The switch off means that the existing copper wires and fibre-optic cables will still be in place, but they will be used to transmit digital signals instead of analogue signals. Over time, the analogue network will no longer be maintained, leading to degradation of its ability to transmit analogue signals. If something breaks in the analogue network, it will not be repaired.
Businesses heavily rely on PSTN and ISDN for various services, including landline phone systems, internal phone systems, fax services, alarm systems, gate entry systems, lift lines, CCTV systems, and some internet connections. After the switch off, these services will not be reliable or available.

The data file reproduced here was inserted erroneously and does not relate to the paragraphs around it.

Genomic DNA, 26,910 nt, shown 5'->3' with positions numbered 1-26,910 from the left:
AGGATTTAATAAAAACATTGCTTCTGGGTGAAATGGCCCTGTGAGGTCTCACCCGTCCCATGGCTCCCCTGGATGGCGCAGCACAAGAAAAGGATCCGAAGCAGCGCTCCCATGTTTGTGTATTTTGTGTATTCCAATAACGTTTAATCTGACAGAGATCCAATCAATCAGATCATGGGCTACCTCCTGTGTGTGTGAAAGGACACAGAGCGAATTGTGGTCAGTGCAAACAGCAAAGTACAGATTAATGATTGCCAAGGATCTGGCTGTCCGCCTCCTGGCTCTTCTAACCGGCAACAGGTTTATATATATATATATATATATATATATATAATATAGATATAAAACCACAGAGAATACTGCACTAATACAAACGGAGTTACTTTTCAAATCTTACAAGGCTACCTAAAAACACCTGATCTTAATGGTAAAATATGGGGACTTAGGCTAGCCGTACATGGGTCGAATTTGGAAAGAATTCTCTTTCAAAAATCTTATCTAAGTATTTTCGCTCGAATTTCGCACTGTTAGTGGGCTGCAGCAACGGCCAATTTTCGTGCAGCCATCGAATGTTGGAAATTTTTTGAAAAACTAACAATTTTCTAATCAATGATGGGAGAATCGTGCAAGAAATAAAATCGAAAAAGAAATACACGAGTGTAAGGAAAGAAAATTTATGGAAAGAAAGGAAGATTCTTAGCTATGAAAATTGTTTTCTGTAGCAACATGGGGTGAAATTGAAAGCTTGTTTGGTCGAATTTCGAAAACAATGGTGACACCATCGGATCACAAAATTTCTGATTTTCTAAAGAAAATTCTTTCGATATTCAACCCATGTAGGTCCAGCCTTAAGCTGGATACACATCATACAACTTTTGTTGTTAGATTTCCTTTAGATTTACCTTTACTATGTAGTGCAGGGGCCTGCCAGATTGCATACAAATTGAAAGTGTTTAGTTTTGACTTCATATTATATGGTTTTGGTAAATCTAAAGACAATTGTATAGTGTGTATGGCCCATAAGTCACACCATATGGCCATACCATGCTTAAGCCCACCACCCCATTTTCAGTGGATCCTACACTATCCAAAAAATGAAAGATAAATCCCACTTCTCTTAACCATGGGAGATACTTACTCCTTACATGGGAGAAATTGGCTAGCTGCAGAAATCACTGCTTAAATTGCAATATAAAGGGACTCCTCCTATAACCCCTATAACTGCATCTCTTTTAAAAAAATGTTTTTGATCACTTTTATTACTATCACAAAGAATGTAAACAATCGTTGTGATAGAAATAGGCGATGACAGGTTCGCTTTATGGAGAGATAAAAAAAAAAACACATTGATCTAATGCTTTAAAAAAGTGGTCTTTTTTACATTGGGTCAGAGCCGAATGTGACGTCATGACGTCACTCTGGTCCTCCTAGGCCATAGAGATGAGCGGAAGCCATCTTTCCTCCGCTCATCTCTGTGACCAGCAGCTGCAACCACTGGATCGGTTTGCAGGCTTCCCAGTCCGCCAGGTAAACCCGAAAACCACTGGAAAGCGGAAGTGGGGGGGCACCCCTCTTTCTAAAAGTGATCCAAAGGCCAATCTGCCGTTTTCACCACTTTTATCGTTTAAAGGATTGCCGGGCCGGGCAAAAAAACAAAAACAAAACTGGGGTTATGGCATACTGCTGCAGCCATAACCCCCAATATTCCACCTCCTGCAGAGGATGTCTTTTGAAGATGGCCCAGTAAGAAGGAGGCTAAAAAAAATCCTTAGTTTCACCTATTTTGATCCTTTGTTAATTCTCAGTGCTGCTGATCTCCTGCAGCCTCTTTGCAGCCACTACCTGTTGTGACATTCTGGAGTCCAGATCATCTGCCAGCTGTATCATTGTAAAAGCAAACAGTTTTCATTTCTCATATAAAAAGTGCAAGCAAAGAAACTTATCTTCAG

To ensure a smooth transition, businesses affected by the switch off will be contacted by service providers to discuss necessary steps and identify alternative solutions that meet their specific needs while minimising disruption to operations. It is crucial to prepare for the switch off well ahead of the 2025 deadline.
Going digital offers several benefits, similar to the introduction of broadband. Early adopters will gain a competitive advantage, while those who lag behind may lose out. By embracing digital telephony early, businesses can avoid anticipated problems associated with the switch off, such as the inability to augment or upgrade existing PSTN and ISDN services, bottlenecks, lengthy waits during the switchover, and potential equipment shortages.